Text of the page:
Presidential Executive Orders

Definition: [i]Executive Orders (EOs) are legally binding orders given by the President, acting as the head of the Executive Branch, to Federal Administrative Agencies. Executive Orders are generally used to direct federal agencies and officials in their execution of congressionally established laws or policies. However, in many instances they have been used to guide agencies in directions contrary to congressional intent.

[ii]Executive Orders do not require Congressional approval to take effect but they have the same legal weight as laws passed by Congress. The President’s source of authority to issue Executive Orders can be found in the Article II, Section 1 of the Constitution which grants to the President the “executive Power.” Section 3 of Article II further directs the President to “take Care that the Laws be faithfully executed.” To implement or execute the laws of the land, Presidents give direction and guidance to Executive Branch agencies and departments, often in the form of Executive Orders.

Executive Orders (EO) take effect 30 days after being listed in the National Registry.

Congressional Recourse

[iii]If Congress does not like what the executive branch is doing, it has two main options. First, it may rewrite or amend a previous law, or spell it out in greater detail how the Executive Branch must act. Of course, the President has the right to veto the bill if he disagrees with it, so, in practice, a 2/3 majority if often required to override an Executive Order.

Congress is less likely to challenge EOs that deal with foreign policy, national defense, or the implementation and negotiation of treaties, as these are powers granted largely to the President by the Constitution. As the Commander-in-Chief of the armed forces, the President is also considered the nation’s “Chief Diplomat.” In fact, given national security concerns, some defense or security related EOs (often called National Security Directives or Presidential Decision Directives) are not made public.

In addition to congressional recourse, Executive Orders can be challenged in court, usually on the grounds that the Order deviates from “congressional intent” or exceeds the President’s constitutional powers. In one such notable instance, President Harry Truman, was rebuked by the Supreme Court for overstepping the bounds of presidential authority. After World War II, Truman seized control of steel mills across the nation in an effort to settle labor disputes. In response to a challenge of this action, the Supreme Court ruled that the seizure was unconstitutional and exceeded presidential powers because neither the Constitution or any statute authorized the President to seize private businesses to settle labor disputes. For the most part, however, the Court has been fairly tolerant of wide range of executive actions.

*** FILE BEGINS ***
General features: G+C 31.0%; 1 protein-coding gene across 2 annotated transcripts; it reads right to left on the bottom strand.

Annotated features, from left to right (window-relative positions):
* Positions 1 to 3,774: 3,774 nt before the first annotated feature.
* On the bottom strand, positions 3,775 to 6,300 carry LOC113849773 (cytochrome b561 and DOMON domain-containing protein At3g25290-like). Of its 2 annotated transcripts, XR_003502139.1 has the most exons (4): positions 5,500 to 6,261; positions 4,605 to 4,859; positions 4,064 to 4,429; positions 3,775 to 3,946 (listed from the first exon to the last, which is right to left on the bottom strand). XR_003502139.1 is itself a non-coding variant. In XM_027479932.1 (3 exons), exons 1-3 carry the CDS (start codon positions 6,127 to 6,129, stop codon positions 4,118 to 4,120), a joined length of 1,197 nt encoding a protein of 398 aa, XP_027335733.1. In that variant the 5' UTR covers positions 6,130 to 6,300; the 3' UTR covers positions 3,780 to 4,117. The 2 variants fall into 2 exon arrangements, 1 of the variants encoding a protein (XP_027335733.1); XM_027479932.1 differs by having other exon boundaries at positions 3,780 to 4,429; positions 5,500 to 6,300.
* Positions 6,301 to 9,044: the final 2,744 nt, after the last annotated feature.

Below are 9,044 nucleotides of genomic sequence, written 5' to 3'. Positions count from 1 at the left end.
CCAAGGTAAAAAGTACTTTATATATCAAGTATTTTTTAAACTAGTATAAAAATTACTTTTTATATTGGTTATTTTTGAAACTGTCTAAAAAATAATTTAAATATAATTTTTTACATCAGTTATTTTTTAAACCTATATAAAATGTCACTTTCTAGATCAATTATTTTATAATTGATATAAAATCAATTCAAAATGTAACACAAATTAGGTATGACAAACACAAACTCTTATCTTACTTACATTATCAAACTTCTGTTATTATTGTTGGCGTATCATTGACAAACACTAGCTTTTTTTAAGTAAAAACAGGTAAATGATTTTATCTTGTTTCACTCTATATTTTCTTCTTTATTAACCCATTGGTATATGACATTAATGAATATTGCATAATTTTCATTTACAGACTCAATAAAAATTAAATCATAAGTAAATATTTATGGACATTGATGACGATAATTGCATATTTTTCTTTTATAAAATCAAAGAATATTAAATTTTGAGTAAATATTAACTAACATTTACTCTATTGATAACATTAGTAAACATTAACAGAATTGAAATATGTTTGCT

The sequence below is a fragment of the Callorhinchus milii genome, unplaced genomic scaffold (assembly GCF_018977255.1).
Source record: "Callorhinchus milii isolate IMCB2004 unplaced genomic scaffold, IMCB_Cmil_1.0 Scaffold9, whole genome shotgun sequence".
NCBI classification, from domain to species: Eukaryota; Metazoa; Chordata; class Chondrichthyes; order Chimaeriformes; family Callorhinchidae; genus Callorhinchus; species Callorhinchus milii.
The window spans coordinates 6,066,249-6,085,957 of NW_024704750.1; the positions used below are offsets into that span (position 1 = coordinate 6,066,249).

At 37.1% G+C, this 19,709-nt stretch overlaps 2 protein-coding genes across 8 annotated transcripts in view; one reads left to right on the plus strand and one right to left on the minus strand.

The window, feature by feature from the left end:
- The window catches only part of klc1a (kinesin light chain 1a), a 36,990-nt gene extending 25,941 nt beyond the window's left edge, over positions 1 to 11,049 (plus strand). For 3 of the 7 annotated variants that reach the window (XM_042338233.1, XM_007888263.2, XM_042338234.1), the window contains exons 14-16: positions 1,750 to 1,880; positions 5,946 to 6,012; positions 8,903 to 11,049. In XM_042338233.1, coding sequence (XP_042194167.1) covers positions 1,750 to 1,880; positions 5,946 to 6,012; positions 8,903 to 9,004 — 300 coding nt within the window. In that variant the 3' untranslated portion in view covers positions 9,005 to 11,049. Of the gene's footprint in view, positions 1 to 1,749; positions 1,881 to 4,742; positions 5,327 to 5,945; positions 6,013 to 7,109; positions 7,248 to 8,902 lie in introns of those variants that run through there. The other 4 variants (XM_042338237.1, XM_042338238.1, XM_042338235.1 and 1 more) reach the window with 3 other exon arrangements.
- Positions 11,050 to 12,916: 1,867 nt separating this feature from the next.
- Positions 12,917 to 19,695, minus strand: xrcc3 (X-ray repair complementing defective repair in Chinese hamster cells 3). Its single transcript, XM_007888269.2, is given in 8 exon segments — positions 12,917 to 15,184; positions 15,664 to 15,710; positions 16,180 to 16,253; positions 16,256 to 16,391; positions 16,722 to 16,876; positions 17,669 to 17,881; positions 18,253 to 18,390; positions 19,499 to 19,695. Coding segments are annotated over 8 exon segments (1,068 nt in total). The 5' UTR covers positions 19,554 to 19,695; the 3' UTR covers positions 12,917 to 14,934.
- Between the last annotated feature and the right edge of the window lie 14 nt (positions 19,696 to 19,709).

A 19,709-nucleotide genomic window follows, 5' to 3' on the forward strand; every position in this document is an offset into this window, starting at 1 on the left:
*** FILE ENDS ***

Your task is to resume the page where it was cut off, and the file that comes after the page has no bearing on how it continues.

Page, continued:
Only (2) Executive Orders  have been overturned by the Supreme Court, the first was Executive Order #10340 issued by President Harry S. Truman  on April 8, 1952 and second Executive Order #12954 issued by President William Jefferson Clinton on March 8, 1995.



[i] http://www.thisnation.com/question/040.html

[ii] http://www.thisnation.com/question/040.html

[iii] http://www.thisnation.com/question/040.html

One Response to Presidential Executive Orders

  1. Old Marine says:

    In the case of the Executive Order #10340 issued by President Harry S. Truman on April 8, 1952, concerning Youngstown Sheet & Tube v.Sawyer 343 U.S. 579 (1952)

    Justice Black writing in concurrence:
    ” There is no definite proof from authority on this issue; stuff has to be gleaned from previous actions. Since government is not definite, and sometimes the three areas blend in with one another, there are three general areas which executive authority work with other powers:

    1. When President acts pursuant to an express or implied authorization of Congress.

    2. When the President acts in absence of either a congressional grant or denial of authority, he can only rely upon his own independent powers, but there is a zone in which he and Congress may have concurrent authority. When this is the case, the test depends on the imperatives of events and contemporary imponderables rather than on abstract theories of law.

    3. When the President takes measures incompatible with the expressed or implied will of Congress, this is the lowest level he can extend his authority.

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